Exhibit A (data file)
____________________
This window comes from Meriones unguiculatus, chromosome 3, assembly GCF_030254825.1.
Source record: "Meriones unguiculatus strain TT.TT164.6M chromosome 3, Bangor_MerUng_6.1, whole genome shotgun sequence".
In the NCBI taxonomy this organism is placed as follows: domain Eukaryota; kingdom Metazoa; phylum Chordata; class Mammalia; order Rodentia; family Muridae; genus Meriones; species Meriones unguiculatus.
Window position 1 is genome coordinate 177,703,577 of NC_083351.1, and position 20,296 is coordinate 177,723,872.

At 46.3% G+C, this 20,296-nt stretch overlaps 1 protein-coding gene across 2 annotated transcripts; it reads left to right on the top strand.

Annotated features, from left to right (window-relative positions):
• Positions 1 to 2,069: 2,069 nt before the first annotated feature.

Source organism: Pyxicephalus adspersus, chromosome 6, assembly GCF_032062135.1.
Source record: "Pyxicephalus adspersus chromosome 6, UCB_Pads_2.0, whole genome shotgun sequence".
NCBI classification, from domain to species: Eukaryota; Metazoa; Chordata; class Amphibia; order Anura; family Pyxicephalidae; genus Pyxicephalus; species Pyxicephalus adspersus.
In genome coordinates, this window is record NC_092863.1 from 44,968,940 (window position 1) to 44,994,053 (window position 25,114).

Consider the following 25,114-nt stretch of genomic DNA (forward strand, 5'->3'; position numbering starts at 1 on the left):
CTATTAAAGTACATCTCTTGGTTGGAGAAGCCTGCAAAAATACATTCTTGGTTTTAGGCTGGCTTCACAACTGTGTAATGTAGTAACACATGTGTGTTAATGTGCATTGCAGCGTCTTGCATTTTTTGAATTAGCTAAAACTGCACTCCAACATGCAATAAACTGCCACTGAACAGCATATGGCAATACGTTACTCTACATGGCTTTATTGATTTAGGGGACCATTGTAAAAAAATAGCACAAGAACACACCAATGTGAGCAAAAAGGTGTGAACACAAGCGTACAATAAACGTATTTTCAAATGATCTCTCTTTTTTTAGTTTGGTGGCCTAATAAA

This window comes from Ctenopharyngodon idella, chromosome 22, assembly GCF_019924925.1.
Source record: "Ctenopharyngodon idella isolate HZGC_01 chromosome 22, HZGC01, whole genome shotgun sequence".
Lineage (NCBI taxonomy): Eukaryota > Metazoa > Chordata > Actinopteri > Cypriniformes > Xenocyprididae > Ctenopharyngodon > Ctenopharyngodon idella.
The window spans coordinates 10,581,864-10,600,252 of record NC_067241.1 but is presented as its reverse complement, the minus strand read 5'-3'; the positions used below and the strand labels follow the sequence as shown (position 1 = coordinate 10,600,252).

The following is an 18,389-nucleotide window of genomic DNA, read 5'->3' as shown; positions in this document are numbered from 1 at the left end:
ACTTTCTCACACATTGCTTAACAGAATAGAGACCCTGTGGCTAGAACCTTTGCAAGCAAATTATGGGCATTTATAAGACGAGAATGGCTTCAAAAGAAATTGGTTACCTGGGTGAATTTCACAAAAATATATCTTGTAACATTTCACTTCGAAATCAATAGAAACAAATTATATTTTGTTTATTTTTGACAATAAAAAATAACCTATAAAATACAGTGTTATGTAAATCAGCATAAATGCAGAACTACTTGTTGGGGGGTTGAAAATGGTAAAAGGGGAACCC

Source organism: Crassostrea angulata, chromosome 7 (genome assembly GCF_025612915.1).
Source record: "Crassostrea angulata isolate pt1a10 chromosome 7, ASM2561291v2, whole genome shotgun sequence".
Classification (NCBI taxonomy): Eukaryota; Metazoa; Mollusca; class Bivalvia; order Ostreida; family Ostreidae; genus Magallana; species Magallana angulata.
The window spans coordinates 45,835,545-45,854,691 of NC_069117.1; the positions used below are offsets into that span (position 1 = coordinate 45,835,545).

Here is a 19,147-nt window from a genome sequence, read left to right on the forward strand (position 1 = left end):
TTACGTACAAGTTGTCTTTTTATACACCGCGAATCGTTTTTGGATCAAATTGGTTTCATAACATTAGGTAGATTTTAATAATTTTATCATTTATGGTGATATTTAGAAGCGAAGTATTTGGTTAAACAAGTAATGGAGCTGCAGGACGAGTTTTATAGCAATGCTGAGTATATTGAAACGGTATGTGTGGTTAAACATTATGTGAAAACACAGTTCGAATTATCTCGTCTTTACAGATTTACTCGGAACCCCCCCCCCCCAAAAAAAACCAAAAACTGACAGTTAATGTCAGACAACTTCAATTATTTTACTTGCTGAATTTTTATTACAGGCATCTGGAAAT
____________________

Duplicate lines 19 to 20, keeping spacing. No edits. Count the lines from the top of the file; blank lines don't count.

ACTTTCTCACACATTGCTTAACAGAATAGAGACCCTGTGGCTAGAACCTTTGCAAGCAAATTATGGGCATTTATAAGACGAGAATGGCTTCAAAAGAAATTGGTTACCTGGGTGAATTTCACAAAAATATATCTTGTAACATTTCACTTCGAAATCAATAGAAACAAATTATATTTTGTTTATTTTTGACAATAAAAAATAACCTATAAAATACAGTGTTATGTAAATCAGCATAAATGCAGAACTACTTGTTGGGGGGTTGAAAATGGTAAAAGGGGAACCC

Source organism: Crassostrea angulata, chromosome 7 (genome assembly GCF_025612915.1).